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Do you interrupt report to give pain meds?

Specializes in NICU, Peds, Med-Surg.

Just to clarify, I'm not talking about a fresh post-op patient who needs IV Morphine like clockwork or something that *acute* where you would not make them wait., we give a lot of PO mainly......and LOTS and LOTS of Oxy IR, which SO many of our patients want the MINUTE they can have it again!

If we're in report, MOST of my coworkers will tell whoever answered the light "the nurses are in report, but I let him/her know you needed pain meds". For me, altho I HATE having report interrupted (and who doesn't? :uhoh3: )

I feel that pain is a PRIORITY, and I'll stop report to go give it.

On the other hand, interruptions lead to forgetting something, and also, once you go to give that pain med "really quickly"..maybe two other patients see you and yell out for something. Happens to me all. the. time. If there's none of the oncoming staff available and it's not urgent, of course I tell them "use your call light and someone will be with you."

But...again with the PAIN issue, I just don't think a patient should have to wait 10, 15, 20 minutes longer just because we're in report...not fair to them. What do you think? :nurse:

noahsmama

Specializes in pediatrics, public health.

When I was working in a hospital, I tried to avoid this issue by checking in with any of my patients who were on PRN pain meds 15 to 30 minutes before it was time to go into report, and giving pain meds right before report.

I always appreciated it when the nurse on the previous shift did this too -- instead of having to rush out after report and give the pain med, it was nice to know that was taken care of.

This way I rarely got interrupted during report for this issue, but if I did, I would make them wait, for all the reasons you stated.

SilentfadesRPA

Specializes in ER/ MEDICAL ICU / CCU/OB-GYN /CORRECTION.

"But...again with the PAIN issue, I just don't think a patient should have to wait 10, 15, 20 minutes longer just because we're in report...not fair to them. What do you think? "

I totally agree with you that a patient in pain should not have to wait till report concludes to be medicated.

It is against all standards of practice, I am sure your facilities policies, and as well, could become a very serious legal issue to come back on you someday. You are right - it is not fair to THE PATIENT.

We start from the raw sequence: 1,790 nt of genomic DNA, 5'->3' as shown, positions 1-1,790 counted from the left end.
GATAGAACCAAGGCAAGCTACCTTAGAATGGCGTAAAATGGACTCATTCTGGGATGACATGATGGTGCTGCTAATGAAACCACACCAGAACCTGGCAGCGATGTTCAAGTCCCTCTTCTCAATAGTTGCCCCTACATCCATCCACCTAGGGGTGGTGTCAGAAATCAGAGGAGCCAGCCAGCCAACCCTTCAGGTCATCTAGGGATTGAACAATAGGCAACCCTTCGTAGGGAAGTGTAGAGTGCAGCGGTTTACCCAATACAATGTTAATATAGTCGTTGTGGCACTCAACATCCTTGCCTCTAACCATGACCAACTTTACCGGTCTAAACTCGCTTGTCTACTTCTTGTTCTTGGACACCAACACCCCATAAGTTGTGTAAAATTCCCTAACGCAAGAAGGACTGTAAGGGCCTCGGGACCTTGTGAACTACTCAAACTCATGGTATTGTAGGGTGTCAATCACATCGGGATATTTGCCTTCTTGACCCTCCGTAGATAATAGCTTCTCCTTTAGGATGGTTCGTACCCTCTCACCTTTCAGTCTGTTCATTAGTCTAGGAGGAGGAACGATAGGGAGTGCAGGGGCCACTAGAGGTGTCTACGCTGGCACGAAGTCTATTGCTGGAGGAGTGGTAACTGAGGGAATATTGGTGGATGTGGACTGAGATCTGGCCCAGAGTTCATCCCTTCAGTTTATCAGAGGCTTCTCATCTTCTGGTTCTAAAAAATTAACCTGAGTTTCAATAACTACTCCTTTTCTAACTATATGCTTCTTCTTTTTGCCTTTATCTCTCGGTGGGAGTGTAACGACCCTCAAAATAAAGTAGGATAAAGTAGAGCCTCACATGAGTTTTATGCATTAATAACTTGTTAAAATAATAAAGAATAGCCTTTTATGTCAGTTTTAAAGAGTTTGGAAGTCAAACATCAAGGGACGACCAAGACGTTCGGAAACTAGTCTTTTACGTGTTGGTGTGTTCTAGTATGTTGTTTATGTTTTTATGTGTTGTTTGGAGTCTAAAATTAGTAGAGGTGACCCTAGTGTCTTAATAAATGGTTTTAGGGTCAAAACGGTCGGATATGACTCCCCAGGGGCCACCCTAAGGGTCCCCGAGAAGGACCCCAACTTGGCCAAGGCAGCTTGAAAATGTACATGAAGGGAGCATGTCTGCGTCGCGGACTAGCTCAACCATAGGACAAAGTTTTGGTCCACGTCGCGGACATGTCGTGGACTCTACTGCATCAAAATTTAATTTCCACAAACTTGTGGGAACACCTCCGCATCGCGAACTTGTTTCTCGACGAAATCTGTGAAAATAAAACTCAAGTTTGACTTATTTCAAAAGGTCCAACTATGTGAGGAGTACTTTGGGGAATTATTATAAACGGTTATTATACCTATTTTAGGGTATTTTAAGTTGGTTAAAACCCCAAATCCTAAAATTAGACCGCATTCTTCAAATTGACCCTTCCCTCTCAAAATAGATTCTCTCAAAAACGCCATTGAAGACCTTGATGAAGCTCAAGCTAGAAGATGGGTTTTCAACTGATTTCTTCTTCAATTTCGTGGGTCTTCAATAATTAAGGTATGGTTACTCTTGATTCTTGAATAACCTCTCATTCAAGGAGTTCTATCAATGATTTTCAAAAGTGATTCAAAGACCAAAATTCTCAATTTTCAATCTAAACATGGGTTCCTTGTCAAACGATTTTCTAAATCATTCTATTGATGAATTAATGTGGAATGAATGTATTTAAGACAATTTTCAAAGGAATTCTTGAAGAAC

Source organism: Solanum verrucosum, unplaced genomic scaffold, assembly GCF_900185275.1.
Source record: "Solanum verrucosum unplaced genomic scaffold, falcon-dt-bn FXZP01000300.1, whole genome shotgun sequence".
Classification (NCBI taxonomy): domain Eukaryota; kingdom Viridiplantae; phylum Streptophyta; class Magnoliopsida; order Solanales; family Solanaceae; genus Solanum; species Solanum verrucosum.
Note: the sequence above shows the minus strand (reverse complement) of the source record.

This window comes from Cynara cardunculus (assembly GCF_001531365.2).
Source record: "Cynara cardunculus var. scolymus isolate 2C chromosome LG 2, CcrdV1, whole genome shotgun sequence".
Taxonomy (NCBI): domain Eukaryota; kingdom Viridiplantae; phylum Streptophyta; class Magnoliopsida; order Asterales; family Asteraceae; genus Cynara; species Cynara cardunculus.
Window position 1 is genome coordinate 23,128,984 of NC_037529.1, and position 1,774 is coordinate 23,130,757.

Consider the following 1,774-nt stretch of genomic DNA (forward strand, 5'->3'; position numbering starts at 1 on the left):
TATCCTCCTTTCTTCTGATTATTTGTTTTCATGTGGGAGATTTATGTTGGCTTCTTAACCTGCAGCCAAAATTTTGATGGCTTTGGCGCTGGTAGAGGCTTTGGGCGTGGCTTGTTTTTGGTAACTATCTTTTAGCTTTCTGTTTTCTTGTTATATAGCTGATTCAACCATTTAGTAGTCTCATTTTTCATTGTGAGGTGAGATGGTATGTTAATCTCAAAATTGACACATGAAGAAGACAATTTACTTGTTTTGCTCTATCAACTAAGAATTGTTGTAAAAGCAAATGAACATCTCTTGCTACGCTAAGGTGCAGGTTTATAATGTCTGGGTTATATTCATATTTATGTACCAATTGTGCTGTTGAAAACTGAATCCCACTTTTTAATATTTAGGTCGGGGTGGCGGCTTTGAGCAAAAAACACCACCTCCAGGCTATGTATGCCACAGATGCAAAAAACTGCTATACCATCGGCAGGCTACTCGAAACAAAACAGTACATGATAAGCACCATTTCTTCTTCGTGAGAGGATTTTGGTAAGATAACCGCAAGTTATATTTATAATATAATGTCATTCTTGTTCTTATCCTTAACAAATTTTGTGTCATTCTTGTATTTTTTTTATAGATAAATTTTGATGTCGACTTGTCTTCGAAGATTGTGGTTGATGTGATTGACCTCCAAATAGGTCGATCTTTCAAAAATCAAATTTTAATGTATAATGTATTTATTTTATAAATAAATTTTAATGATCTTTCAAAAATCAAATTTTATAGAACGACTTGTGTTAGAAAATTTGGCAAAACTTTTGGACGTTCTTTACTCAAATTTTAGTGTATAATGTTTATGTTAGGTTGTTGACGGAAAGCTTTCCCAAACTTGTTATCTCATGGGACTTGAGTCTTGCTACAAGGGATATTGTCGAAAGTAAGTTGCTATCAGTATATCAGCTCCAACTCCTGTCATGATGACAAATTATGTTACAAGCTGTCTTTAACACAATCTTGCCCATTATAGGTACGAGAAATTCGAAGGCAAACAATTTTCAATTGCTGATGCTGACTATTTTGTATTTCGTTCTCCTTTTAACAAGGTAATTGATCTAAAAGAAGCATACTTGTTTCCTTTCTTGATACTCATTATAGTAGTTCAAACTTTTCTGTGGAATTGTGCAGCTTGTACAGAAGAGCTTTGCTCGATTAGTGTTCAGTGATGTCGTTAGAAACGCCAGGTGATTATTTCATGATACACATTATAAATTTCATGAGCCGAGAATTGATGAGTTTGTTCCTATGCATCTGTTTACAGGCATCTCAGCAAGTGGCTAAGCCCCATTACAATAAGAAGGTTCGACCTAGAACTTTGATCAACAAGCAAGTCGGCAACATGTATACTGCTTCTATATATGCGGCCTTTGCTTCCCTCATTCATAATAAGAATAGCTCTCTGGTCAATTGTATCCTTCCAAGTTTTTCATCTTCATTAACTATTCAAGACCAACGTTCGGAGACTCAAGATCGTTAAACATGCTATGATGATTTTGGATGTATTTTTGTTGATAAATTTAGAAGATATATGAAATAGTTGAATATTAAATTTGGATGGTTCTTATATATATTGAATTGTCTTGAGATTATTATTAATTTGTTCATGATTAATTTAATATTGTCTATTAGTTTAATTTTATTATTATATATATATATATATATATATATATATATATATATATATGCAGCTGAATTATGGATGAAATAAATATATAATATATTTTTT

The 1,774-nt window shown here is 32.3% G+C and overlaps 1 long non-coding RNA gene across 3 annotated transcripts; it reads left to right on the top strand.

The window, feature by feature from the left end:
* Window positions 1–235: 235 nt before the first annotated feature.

Marc

When I was working in a hospital, I tried to avoid this issue by checking in with any of my patients who were on PRN pain meds 15 to 30 minutes before it was time to go into report, and giving pain meds right before report.

I always appreciated it when the nurse on the previous shift did this too -- instead of having to rush out after report and give the pain med, it was nice to know that was taken care of.

This way I rarely got interrupted during report for this issue, but if I did, I would make them wait, for all the reasons you stated.

Love it! How kind it would be for the off-going nurse to make sure the pts are all current on their pain meds, especially if they know the call lights will be going off right around shift change. In my experience the nurses do not jump up in the middle of report and go give pain meds. Report normally only takes a few minutes.

punkydoodlesRN, BSN, RN

Specializes in Psych, OB-GYN.

When I was working in a hospital, I tried to avoid this issue by checking in with any of my patients who were on PRN pain meds 15 to 30 minutes before it was time to go into report, and giving pain meds right before report.

I always appreciated it when the nurse on the previous shift did this too -- instead of having to rush out after report and give the pain med, it was nice to know that was taken care of.

This way I rarely got interrupted during report for this issue, but if I did, I would make them wait, for all the reasons you stated.

Yup - this. It's an unspoken rule on our unit - medicate *before* the next shift comes in... and it never fails, we have a pt that denies any meds at 6:40, but at 7:10, they want it now and I mean Now. Um, they have to wait. I typically tell my pt (when asking at 0640) that we are coming up on shift change and if they need anything, please let me know now, as it will be around 0730 before their next nurse gets to the room. For the most part, they do speak up then.